Moreover, by 2009 agreement with [Ex-Im Bank], PEFCO is no longer limited to purchasing floating-rate loans in connection with “environmental” transactions, small business exporters and sub-Saharan borrowers. PEFCO is now free to purchase both floating and fixed-rate long-term loans for which [Ex-Im Bank] gave its guarantee commitment without restriction.
In fiscal year 2013, PEFCO developed with [Ex-Im Bank] the Secondary Market Long-term Loan Purchase Program . . . to facilitate the development of an active secondary market in long-term [Ex-Im-Bank-]guaranteed loans.
While a temporary expansion of PEFCO’s role may have been justified in 2009, given the financial crisis, PEFCO’s expanded role in the market continued even as global markets recovered, effectively crowding out commercial lenders.
The Ex-Im Bank also cites banking regulation to justify continuing PEFCO’s role in the market, implicitly arguing that the impacts of crisis and of regulation are comparable:
Since the Global Financial Crisis and the emergence of the Basel III regulatory environment, PEFCO’s primary role has been to act as a source of liquidity for the commercial market. This crowds the private sector into official export finance and maximizes the competitiveness of EXIM-guaranteed/insured transactions.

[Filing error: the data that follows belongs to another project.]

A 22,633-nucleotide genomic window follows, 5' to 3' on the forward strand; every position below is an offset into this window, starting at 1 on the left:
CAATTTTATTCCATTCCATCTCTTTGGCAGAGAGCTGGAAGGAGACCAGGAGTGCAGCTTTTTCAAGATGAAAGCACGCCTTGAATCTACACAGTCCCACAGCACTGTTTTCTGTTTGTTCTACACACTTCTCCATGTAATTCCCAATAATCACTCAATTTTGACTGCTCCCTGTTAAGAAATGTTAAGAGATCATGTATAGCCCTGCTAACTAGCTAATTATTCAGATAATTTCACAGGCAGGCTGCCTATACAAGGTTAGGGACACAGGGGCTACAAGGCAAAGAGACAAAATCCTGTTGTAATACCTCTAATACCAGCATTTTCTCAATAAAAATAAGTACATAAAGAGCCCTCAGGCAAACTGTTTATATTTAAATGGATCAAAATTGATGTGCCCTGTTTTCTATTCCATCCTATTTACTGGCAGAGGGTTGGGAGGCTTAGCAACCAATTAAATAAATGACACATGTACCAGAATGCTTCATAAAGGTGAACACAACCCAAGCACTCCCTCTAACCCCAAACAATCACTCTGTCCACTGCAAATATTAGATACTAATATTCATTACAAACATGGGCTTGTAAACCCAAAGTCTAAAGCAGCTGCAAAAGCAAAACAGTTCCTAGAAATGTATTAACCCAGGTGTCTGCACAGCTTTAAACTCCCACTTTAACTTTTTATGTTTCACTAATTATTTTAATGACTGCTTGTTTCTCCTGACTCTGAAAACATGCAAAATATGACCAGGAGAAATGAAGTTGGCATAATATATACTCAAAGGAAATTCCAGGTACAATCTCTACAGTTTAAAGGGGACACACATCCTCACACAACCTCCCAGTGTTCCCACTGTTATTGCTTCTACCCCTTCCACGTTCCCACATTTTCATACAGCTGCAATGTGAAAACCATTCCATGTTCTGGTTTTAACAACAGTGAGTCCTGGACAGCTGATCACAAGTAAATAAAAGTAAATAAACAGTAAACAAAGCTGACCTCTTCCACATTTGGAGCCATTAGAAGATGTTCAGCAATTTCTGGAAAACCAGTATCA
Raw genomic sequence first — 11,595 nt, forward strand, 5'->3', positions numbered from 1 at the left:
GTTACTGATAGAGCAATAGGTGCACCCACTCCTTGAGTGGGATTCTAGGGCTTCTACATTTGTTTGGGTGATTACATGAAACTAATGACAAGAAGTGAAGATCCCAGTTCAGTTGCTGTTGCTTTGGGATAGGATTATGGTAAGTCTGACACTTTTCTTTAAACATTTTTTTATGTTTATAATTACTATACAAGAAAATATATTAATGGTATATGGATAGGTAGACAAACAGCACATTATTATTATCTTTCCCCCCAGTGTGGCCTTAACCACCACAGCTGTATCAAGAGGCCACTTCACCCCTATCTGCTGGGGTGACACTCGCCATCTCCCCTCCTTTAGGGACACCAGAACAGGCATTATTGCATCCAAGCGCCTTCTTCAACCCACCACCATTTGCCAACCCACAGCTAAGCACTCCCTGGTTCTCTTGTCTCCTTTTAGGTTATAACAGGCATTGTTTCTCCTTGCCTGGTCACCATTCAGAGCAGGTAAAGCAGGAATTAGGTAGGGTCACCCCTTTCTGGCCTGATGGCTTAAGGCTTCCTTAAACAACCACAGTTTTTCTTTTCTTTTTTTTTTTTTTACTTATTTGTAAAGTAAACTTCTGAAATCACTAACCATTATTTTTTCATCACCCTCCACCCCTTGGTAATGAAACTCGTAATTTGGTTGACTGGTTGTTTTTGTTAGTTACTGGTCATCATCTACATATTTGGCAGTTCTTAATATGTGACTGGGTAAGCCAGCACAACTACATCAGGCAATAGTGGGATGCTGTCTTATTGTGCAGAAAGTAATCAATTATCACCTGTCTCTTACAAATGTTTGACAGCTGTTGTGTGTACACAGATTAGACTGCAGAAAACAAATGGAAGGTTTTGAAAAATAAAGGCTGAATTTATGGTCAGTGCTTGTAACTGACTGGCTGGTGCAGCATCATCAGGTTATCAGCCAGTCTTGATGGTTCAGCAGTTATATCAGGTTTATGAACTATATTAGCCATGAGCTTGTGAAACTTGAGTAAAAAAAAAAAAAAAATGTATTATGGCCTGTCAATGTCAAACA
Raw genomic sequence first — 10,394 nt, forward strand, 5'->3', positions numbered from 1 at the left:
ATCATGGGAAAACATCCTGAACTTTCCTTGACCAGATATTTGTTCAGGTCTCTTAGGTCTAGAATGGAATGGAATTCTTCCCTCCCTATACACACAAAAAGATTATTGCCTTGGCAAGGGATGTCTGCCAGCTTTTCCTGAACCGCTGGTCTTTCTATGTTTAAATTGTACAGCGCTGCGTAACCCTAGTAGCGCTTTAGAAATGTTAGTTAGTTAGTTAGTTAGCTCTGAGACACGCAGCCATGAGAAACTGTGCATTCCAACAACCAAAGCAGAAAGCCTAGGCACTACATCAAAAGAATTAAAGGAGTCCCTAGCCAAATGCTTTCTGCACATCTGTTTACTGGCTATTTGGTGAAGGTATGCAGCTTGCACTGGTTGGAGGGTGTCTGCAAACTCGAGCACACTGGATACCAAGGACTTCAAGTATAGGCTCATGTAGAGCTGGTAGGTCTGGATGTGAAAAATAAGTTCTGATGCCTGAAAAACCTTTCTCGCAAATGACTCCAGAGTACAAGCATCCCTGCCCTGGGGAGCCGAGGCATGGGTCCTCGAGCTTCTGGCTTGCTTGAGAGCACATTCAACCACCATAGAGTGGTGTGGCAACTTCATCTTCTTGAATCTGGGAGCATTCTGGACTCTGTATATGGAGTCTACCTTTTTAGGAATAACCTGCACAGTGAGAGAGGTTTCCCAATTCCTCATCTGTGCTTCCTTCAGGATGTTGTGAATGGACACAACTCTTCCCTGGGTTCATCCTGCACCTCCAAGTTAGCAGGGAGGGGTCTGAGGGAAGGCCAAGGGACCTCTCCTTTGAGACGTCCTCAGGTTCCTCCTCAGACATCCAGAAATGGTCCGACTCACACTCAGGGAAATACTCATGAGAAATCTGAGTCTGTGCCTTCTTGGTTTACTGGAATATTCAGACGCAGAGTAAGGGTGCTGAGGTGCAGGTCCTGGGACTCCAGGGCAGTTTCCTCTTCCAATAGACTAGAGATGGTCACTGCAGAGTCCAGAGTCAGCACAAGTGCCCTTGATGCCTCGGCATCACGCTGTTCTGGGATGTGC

The implication that banking regulation (Basel III) significantly constrains the ability of commercial lenders to hold Ex-Im-Bank-backed loans, which already carry a taxpayer-backed guarantee, is absurd on its face. Far from incentivizing the private sector to participate in official export finance, PEFCO makes it possible for commercial lenders to decrease their engagement in export finance, potentially reducing their role to loan administration. In fact, during the years that the Ex-Im Bank couldn’t function at its full potential, new lenders entered the market.
At the same time, however, commercial lenders are unlikely to complain that PEFCO is crowding them out. After all, they are shareholders of PEFCO and thus the beneficiaries of PEFCO’s exclusive relationship with the Ex-Im Bank. But they are effectively still being crowded out. In fact, the effect may be worse, since the lenders themselves welcome the subsidy.
More on PEFCO's Lack of Additionality